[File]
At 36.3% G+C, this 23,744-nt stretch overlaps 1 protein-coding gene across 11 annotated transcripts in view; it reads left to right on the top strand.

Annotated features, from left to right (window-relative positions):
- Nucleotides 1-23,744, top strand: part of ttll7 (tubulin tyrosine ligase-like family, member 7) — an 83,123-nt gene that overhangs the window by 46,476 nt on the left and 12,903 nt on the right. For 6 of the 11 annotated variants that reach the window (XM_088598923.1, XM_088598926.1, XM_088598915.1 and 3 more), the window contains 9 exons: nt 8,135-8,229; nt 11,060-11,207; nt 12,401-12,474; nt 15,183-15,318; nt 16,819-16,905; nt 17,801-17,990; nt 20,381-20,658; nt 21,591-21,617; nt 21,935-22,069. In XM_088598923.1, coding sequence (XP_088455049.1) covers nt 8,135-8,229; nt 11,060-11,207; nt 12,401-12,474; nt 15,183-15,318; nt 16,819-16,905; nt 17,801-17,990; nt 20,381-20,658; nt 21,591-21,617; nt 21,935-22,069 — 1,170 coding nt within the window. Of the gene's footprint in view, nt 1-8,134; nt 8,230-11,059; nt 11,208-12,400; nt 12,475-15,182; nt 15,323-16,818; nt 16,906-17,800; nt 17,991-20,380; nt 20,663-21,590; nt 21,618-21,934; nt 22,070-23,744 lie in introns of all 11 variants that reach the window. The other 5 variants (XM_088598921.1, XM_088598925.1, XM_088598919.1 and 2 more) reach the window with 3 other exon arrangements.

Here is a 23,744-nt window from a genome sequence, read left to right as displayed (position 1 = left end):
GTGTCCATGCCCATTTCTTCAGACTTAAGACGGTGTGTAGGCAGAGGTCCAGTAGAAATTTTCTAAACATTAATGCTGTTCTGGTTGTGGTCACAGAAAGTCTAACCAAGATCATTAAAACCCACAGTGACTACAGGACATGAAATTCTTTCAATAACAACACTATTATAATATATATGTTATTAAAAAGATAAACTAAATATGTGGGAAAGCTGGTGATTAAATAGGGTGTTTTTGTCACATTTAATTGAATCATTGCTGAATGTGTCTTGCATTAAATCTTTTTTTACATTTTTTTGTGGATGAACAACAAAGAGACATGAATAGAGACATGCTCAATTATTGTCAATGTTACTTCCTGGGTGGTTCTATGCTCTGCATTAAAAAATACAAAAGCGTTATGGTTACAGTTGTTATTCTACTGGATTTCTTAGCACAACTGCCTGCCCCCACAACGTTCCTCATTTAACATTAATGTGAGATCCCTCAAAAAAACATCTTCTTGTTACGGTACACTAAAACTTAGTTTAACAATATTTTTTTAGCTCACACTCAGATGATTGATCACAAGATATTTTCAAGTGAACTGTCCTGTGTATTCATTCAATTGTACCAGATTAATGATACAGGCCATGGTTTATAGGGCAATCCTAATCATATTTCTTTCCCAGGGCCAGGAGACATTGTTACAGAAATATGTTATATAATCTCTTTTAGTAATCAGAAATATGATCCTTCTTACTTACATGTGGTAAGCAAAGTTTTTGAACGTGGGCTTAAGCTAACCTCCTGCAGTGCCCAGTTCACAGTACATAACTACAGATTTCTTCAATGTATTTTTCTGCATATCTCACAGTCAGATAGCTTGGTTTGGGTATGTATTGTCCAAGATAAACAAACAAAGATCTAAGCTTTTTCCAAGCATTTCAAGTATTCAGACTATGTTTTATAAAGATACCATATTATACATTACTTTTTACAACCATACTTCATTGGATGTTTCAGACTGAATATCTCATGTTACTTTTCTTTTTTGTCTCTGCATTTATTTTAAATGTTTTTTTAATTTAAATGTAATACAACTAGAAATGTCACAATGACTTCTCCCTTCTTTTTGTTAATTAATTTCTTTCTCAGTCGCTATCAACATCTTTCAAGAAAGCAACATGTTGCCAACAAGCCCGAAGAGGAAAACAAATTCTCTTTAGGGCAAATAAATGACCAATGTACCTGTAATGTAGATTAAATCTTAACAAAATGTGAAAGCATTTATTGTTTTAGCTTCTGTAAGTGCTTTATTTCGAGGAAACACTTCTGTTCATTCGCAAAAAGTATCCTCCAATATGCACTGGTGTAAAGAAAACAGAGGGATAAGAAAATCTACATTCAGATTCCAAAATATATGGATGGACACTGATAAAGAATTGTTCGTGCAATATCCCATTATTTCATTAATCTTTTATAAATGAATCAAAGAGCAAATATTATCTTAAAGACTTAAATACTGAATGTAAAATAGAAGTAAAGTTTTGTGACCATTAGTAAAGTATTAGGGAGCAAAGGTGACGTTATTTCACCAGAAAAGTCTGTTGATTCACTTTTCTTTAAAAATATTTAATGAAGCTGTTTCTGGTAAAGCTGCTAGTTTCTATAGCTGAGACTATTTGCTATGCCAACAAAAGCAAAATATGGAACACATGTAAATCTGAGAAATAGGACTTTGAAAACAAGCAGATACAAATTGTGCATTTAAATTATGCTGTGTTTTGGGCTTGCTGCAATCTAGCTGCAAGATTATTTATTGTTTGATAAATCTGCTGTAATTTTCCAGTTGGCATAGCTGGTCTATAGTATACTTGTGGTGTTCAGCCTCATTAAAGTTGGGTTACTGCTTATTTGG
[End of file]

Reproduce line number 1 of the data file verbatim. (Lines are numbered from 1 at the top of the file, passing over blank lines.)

At 36.3% G+C, this 23,744-nt stretch overlaps 1 protein-coding gene across 11 annotated transcripts in view; it reads left to right on the top strand.